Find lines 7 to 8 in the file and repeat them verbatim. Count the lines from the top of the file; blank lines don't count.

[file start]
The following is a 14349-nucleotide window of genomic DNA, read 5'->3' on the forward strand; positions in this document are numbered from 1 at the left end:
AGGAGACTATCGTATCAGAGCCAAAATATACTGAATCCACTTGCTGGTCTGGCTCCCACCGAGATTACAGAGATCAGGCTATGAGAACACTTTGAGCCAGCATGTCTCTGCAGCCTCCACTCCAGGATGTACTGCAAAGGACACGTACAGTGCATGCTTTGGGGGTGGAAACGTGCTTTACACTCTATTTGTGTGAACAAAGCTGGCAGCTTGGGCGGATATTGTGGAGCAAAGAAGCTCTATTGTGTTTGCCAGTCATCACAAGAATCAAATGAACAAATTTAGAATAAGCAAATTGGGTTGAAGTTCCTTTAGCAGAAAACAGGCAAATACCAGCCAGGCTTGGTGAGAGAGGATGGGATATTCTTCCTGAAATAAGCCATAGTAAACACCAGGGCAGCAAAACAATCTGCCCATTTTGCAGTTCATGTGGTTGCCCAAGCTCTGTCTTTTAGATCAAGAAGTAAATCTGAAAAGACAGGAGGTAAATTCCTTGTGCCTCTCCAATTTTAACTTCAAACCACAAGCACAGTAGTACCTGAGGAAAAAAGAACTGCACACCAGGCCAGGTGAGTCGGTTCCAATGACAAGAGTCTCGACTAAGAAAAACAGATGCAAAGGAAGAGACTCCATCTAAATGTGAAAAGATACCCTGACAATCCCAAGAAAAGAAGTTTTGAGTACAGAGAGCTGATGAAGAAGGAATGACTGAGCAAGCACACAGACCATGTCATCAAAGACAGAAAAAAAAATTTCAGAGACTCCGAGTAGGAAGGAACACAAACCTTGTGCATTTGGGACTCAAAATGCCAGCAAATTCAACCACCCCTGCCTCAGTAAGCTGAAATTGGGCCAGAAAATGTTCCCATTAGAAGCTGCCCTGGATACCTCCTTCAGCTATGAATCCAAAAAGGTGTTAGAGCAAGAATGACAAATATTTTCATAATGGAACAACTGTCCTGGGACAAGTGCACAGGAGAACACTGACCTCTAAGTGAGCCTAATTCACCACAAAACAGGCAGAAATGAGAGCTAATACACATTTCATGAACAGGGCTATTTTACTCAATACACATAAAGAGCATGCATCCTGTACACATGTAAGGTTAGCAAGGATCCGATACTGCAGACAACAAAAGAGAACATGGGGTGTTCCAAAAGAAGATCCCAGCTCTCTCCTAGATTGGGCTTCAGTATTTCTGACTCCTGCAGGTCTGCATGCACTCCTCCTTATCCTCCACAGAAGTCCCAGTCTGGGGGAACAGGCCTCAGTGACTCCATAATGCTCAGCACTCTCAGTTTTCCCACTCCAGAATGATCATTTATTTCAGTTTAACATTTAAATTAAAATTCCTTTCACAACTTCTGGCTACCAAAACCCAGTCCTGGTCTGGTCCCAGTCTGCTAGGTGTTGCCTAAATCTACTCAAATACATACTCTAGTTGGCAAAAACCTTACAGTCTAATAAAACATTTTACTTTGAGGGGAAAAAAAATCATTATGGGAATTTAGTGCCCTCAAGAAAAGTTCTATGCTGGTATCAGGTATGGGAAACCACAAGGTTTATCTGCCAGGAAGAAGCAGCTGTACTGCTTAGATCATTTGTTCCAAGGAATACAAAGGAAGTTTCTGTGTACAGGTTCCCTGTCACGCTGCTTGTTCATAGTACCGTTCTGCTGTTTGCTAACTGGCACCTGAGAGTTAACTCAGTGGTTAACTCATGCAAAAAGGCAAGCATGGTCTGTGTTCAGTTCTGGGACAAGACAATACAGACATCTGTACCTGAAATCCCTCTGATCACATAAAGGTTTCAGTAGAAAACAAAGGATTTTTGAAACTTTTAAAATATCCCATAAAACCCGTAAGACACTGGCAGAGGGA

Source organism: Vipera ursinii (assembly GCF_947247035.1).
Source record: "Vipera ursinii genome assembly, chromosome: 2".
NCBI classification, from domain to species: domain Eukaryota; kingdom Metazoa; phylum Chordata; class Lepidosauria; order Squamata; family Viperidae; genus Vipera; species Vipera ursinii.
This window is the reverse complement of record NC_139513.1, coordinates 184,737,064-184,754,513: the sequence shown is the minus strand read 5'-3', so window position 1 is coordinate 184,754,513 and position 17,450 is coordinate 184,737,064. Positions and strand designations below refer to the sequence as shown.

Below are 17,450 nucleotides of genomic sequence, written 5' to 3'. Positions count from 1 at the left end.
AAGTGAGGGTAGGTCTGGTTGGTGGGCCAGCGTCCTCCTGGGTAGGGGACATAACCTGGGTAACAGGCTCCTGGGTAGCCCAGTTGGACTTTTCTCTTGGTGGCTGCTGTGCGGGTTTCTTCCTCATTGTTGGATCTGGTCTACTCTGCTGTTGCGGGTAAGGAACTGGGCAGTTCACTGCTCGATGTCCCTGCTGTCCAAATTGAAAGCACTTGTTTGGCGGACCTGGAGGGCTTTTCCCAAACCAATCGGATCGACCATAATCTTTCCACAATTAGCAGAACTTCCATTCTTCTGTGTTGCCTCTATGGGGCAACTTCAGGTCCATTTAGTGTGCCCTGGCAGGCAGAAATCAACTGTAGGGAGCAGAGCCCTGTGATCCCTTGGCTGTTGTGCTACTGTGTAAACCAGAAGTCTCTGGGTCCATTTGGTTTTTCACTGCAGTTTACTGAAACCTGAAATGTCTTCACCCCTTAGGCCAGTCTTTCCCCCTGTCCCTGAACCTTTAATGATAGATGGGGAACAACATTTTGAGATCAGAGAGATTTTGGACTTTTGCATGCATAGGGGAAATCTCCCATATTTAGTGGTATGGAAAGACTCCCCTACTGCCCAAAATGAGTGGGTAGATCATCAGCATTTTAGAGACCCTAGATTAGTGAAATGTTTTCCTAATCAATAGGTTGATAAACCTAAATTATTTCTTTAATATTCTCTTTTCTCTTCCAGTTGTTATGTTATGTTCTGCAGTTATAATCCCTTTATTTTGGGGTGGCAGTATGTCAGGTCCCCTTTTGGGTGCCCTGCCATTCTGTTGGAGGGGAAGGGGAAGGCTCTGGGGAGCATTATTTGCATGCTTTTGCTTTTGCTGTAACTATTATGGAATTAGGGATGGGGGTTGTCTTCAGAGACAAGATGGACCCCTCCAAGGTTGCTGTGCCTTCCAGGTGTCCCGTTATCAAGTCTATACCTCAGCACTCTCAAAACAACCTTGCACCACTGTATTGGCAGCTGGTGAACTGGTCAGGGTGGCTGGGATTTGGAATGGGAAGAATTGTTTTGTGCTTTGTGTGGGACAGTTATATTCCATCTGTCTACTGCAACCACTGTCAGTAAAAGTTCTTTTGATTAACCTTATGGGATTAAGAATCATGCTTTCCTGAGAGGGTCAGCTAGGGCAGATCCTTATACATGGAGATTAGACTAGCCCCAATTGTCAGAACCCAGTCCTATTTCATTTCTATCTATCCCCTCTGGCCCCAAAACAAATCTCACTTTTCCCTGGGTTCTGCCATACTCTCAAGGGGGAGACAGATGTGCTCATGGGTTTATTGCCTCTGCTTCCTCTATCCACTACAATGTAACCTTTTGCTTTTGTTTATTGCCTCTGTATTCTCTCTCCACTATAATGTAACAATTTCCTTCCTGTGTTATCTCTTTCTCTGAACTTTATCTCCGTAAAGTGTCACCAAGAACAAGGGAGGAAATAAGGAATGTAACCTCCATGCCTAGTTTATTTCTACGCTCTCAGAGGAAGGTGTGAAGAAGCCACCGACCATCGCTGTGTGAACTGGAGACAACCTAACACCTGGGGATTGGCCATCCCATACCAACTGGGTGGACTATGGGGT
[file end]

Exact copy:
Below are 17,450 nucleotides of genomic sequence, written 5' to 3'. Positions count from 1 at the left end.
AAGTGAGGGTAGGTCTGGTTGGTGGGCCAGCGTCCTCCTGGGTAGGGGACATAACCTGGGTAACAGGCTCCTGGGTAGCCCAGTTGGACTTTTCTCTTGGTGGCTGCTGTGCGGGTTTCTTCCTCATTGTTGGATCTGGTCTACTCTGCTGTTGCGGGTAAGGAACTGGGCAGTTCACTGCTCGATGTCCCTGCTGTCCAAATTGAAAGCACTTGTTTGGCGGACCTGGAGGGCTTTTCCCAAACCAATCGGATCGACCATAATCTTTCCACAATTAGCAGAACTTCCATTCTTCTGTGTTGCCTCTATGGGGCAACTTCAGGTCCATTTAGTGTGCCCTGGCAGGCAGAAATCAACTGTAGGGAGCAGAGCCCTGTGATCCCTTGGCTGTTGTGCTACTGTGTAAACCAGAAGTCTCTGGGTCCATTTGGTTTTTCACTGCAGTTTACTGAAACCTGAAATGTCTTCACCCCTTAGGCCAGTCTTTCCCCCTGTCCCTGAACCTTTAATGATAGATGGGGAACAACATTTTGAGATCAGAGAGATTTTGGACTTTTGCATGCATAGGGGAAATCTCCCATATTTAGTGGTATGGAAAGACTCCCCTACTGCCCAAAATGAGTGGGTAGATCATCAGCATTTTAGAGACCCTAGATTAGTGAAATGTTTTCCTAATCAATAGGTTGATAAACCTAAATTATTTCTTTAATATTCTCTTTTCTCTTCCAGTTGTTATGTTATGTTCTGCAGTTATAATCCCTTTATTTTGGGGTGGCAGTATGTCAGGTCCCCTTTTGGGTGCCCTGCCATTCTGTTGGAGGGGAAGGGGAAGGCTCTGGGGAGCATTATTTGCATGCTTTTGCTTTTGCTGTAACTATTATGGAATTAGGGATGGGGGTTGTCTTCAGAGACAAGATGGACCCCTCCAAGGTTGCTGTGCCTTCCAGGTGTCCCGTTATCAAGTCTATACCTCAGCACTCTCAAAACAACCTTGCACCACTGTATTGGCAGCTGGTGAACTGGTCAGGGTGGCTGGGATTTGGAATGGGAAGAATTGTTTTGTGCTTTGTGTGGGACAGTTATATTCCATCTGTCTACTGCAACCACTGTCAGTAAAAGTTCTTTTGATTAACCTTATGGGATTAAGAATCATGCTTTCCTGAGAGGGTCAGCTAGGGCAGATCCTTATACATGGAGATTAGACTAGCCCCAATTGTCAGAACCCAGTCCTATTTCATTTCTATCTATCCCCTCTGGCCCCAAAACAAATCTCACTTTTCCCTGGGTTCTGCCATACTCTCAAGGGGGAGACAGATGTGCTCATGGGTTTATTGCCTCTGCTTCCTCTATCCACTACAATGTAACCTTTTGCTTTTGTTTATTGCCTCTGTATTCTCTCTCCACTATAATGTAACAATTTCCTTCCTGTGTTATCTCTTTCTCTGAACTTTATCTCCGTAAAGTGTCACCAAGAACAAGGGAGGAAATAAGGAATGTAACCTCCATGCCTAGTTTATTTCTACGCTCTCAGAGGAAGGTGTGAAGAAGCCACCGACCATCGCTGTGTGAACTGGAGACAACCTAACACCTGGGGATTGGCCATCCCATACCAACTGGGTGGACTATGGGGT